Gov.-elect speaks out on Ga. 400 tolls DeKalb school corruption trial could face more delay City credit card bills under review United Egg Producers accused of price-fixing
Gov.-elect Nathan Deal left Congress this year but still made the list of 2010’s “most embarrassing re-elects” compiled by a Washington advocacy group. The Citizens for Responsibility and Ethics in Washington (CREW), which filed the 2009 complaint that led to a congressional ethics investigation of Deal, described him as a “new governor to watch” in a just-released report.
Georgia’s new agriculture commissioner, Gary Black, reported income of $154,000 in 2009 from his cattle farm in Jackson County and his job at the Georgia Agribusiness Council. He’ll earn about $120,000 as ag commissioner.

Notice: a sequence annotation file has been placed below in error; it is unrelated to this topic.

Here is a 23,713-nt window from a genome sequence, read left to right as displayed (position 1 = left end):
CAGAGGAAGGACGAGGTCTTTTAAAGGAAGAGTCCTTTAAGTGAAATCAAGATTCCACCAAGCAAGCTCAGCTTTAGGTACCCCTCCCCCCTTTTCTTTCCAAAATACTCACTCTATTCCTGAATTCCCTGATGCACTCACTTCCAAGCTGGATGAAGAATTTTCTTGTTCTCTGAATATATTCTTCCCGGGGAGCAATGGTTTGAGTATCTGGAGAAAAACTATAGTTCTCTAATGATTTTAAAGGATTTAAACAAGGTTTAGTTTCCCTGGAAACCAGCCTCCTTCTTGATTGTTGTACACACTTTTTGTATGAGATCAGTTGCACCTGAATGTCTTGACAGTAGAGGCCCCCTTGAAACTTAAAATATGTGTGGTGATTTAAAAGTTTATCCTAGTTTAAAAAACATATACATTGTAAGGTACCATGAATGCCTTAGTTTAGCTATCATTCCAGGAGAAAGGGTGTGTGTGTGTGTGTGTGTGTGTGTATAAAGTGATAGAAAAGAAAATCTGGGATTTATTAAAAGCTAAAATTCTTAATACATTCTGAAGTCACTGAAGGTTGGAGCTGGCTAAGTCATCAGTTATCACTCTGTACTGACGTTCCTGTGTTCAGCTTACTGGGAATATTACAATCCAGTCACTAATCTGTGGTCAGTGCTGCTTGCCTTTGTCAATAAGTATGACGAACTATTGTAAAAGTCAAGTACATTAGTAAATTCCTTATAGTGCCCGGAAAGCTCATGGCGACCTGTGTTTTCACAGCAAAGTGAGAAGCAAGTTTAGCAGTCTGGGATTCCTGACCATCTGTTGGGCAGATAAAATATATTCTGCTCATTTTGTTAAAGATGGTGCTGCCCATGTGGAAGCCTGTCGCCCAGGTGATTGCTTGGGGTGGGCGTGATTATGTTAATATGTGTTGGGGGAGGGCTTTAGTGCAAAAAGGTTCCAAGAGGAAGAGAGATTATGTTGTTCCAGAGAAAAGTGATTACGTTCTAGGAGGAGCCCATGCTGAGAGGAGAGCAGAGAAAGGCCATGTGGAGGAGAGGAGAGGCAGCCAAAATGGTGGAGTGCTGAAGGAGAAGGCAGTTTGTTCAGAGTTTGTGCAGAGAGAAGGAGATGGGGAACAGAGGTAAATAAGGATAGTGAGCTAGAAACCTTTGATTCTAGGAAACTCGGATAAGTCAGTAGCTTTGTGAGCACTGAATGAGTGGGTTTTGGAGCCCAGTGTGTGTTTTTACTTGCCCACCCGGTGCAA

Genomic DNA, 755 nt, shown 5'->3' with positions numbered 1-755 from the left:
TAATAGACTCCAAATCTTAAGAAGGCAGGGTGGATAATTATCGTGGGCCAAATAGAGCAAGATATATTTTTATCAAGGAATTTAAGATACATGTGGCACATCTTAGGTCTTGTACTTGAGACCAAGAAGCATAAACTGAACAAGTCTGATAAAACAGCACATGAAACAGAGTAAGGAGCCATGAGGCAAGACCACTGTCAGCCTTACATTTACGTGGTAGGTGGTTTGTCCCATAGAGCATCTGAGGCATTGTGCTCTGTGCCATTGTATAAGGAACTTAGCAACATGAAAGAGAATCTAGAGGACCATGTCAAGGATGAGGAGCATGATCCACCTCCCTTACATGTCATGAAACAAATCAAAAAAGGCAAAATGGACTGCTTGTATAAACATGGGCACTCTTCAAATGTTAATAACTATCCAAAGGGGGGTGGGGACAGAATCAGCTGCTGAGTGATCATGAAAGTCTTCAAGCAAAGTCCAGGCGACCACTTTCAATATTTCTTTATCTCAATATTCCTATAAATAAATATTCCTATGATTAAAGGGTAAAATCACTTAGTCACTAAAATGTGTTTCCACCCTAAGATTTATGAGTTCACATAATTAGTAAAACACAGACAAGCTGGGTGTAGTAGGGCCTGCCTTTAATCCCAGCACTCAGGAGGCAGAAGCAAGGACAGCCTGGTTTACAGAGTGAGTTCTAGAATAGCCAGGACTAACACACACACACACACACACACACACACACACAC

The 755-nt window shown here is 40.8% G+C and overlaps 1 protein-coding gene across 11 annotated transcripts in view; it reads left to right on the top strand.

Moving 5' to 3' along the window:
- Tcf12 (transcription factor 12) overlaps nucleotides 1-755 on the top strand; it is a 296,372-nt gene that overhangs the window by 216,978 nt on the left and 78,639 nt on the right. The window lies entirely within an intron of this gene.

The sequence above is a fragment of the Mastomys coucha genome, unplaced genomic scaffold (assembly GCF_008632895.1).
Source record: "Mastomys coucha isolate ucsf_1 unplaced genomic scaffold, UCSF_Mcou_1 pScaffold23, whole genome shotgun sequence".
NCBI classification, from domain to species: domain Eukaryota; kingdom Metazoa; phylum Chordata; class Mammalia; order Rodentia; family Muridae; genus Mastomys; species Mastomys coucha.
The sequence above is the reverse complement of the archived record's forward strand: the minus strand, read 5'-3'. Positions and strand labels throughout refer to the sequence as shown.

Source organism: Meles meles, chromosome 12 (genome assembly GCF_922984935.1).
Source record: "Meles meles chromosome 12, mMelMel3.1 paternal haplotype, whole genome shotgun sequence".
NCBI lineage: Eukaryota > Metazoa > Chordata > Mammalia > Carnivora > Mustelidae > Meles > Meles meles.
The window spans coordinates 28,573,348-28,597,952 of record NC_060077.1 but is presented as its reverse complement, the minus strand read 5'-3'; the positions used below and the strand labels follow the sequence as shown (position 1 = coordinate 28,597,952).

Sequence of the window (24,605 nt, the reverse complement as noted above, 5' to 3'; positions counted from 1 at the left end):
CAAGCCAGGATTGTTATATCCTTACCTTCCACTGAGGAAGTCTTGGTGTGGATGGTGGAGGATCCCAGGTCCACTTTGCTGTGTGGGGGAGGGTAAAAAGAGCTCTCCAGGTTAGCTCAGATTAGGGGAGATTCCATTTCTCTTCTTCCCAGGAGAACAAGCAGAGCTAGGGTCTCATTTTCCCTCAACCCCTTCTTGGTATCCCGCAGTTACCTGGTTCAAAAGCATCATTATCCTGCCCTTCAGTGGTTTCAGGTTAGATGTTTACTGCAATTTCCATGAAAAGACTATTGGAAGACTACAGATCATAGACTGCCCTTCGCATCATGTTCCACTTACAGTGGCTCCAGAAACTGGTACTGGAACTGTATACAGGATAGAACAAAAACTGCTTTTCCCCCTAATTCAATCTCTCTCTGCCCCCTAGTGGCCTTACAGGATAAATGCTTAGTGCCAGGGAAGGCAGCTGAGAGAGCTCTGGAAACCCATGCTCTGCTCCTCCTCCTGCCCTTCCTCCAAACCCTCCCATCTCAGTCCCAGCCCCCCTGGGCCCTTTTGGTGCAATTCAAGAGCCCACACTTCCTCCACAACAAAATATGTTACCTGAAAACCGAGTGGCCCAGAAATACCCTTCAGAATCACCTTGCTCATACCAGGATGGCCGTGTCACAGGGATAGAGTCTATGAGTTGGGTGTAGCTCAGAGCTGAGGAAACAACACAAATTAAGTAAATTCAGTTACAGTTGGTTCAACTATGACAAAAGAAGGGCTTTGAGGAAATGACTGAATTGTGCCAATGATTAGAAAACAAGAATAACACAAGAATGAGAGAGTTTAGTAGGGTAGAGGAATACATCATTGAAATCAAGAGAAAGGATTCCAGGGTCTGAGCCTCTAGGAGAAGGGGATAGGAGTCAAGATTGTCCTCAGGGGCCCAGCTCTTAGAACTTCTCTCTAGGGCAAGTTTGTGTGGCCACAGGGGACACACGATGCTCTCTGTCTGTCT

Longtime Atlanta City Council member Cleta Winslow will pay a $1,500 fine and $5,420 restitution for using city funds to print campaign literature and pay campaign workers to hand it out, under terms of a consent order OK’d Thursday. The order has no effect on the outcome of the November 2009 election. Winslow squeaked by to win a fifth term, avoiding a runoff by about 120 votes.
Literature denouncing candidate Graham Balch greeted voters as they opened their mailboxes in recent weeks in Georgia’s 39th Senate District. Voters were told Balch is a Republican, that he called Atlanta’s Grady High a “ghetto” school and deserved an “F” for his positions on education. In the fine print: Re-elect Sen. Vincent Fort. Tactics like these are common, if not predictable, before a contested election. The difference: Balch ran as a Democrat, and a state Democratic organization paid for the attack ads. Continue reading my Ethics Watch column in the AJC…